March 14-20 (how ‘knowing’ isn’t quite half the battle…)

Yesterday, I submitted an op-ed article to our area newspaper.  I thought it would be printed in a few days, but I was quite surprised when T.R. glanced through the newspaper this morning (yes, on his Droid, not paper) and saw it there on today’s Opinions page.  (He said it must be a ‘”slow news day” – thank you, Dear.)  Because viewing my piece requires a newspaper subscription, I am able to freely share it here… so I shall.  Here goes:

Observe MS Awareness Week

Published: Thursday, March 10, 2011
Angie Knight
Guest columnist

March 14-20 marks the 2011 “MS Awareness Week.” I find this interesting, as I experience fifty-two of these each year, but is nice that a bit of time is set aside to share facts with others. Over 400,000 individuals in the United States face this challenge, so this is a week to shine a light on information that may be new… or misunderstood.

As our friend “G. I. Joe” used to say at the end of each cartoon in the 80’s, “Knowing is half the battle.” Knowing what MS is — and what it isn’t — is helpful in gaining an understanding of this illness. So what is multiple sclerosis? It is an autoimmune disorder, meaning that the otherwise helpful immune system is affecting something it shouldn’t. In this case, the white blood cells are attacking several (multiple) places on the coating of the nerves. These attacks create scars (sclerosis). Sounds simple, doesn’t it? Not so fast. Consider the nerves that run through the body, not to mention the large bundle of nerve tissue that we call the brain. In fact, using MRI technology, scars viewed in the brain often lead to a diagnosis of MS.

If it is anything, MS is unpredictable. Scientists are still uncertain as to the initial cause of this disease, there is not a certain pattern that it always follows, and it can vary quite widely from one individual to another. The best area analogy I have found is the menu of Upland’s Ivanhoe’s restaurant. This eatery is largely known for its 100 varieties of shakes and sundaes, and MS can vary just as much, if not more. Some are diagnosed and may have a small vanilla shake, with no additional or noticeable symptoms after the initial onset. Others, though, experience a large shake not even on the menu, with ingredients they never liked to start with. Symptoms can include fatigue, loss of coordination, heat sensitivity, slurred speech, cognitive problems… and I’ll stop there, as this is a bit disheartening.

Besides knowing what MS is, it is equally important that we realize what it isn’t. MS is not a death sentence: though chronic, it is not fatal. MS is also not the sign that somebody has lost his or her ability to be productive. Every individual, like those beloved gourmet shakes, is different. The last two homes where we lived had us next door to an individual with MS, something I certainly didn’t realize at first. You see, MS is not obvious. Two thirds of those diagnosed with multiple sclerosis are female, but this means that many are also male. MS is also not age-specific. A few are diagnosed as young as six, some in their 50’s or 60’s, but the majority in their 20’s or 30’s. Many are from Western European ancestry, but this also varies. And it is estimated that about a fourth of those with MS end in a wheelchair, but three fourths do not.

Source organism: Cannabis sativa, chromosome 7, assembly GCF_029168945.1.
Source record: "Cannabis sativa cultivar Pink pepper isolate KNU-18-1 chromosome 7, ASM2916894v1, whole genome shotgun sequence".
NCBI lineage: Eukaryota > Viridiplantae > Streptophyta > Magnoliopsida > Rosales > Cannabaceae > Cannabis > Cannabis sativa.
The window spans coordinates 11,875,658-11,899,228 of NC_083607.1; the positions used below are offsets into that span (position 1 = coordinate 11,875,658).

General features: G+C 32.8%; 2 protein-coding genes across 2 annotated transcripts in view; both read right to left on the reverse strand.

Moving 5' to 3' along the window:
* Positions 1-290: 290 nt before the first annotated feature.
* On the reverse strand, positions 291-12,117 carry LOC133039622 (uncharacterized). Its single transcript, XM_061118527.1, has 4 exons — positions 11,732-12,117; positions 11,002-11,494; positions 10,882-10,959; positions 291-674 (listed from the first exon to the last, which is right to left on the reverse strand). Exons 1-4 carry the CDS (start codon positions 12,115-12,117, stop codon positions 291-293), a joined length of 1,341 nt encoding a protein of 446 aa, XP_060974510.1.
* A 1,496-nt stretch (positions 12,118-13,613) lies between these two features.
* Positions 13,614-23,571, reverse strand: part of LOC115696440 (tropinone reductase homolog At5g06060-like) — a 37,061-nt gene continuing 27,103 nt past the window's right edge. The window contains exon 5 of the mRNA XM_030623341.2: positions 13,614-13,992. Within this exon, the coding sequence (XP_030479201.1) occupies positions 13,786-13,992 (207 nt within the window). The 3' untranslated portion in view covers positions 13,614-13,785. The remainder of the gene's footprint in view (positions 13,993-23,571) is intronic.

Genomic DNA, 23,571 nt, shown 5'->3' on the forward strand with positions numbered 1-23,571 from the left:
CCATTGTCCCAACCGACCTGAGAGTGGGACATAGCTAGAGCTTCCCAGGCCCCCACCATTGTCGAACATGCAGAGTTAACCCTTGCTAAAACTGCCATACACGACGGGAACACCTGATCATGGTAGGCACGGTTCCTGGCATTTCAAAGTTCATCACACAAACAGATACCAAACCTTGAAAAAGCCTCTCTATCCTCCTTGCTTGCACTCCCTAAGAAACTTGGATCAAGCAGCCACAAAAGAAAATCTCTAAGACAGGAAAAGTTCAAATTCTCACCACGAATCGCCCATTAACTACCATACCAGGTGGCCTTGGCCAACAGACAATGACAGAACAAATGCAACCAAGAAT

So why should we be aware? More and more medical breakthroughs are on the horizon. There are currently six medications on the market to help slow MS progression, and a cure is closer each day. In the meantime, patience and understanding are key in helping support our friends and neighbors with MS. Now you know, and though simply knowing may not be half the battle, it is certainly a step in the right direction.

Angie Knight lives in Upland and is affiliated with the Marion Area Multiple Sclerosis Support Group.

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9 Comments

  1. Camilla Blue said,

    March 10, 2011 at 12:42 pm

    Thank you. I have often been curious about MS, but every time I went to research a bit the articles confused me. You have put things in a layman’s terms very well. It’s not surprising they got your article in right away, it is very well written!

    • Angie said,

      March 10, 2011 at 1:29 pm

      Thanks, Camilla! After graduating from TU, I know that you know what I mean about the “Ivanhoe’s Analogy.” The idea for this actually hit a few years ago when I remembered Wendy’s jokes about a “tartar sauce shake.” Gross!

  2. Shawn said,

    March 10, 2011 at 1:27 pm

    Great article, Angie. Sorry you have to live with these daily symptoms. Is there anything as friends and family that can be done to help you more?

    • Angie said,

      March 10, 2011 at 1:32 pm

      Shawn, they already do so much!! My husband, parents and friends are all unsung heros.

  3. Karl Gingerich said,

    March 10, 2011 at 9:25 pm

    Thanks Angie. It really does help those of us who don’t suffer to better understand. It also reminds us to pray for you… which I do! ;v)

  4. Bob Monin, Jr. said,

    March 25, 2011 at 3:27 pm

    Angie, You truly have a gift for writing. Everything you pen, or type, has the right balance of fact and fun. You have explained MS in a manner that’s easy to understand. Your words encourage others to reach out and help people in need. Thanks for being a beacon of hope.

    • Angie said,

      March 25, 2011 at 6:06 pm

      Thank you, Bobby! Kind words like these make me smile. 🙂

  5. July 6, 2012 at 11:39 am

    […] compared MS to an Ivanhoe’s shake…” and after my jaw mentally dropped, I replied, “I wrote that article. The ‘Ivanhoe’s Analogy’ is something I still use to try to describe MS to folks.” A good […]


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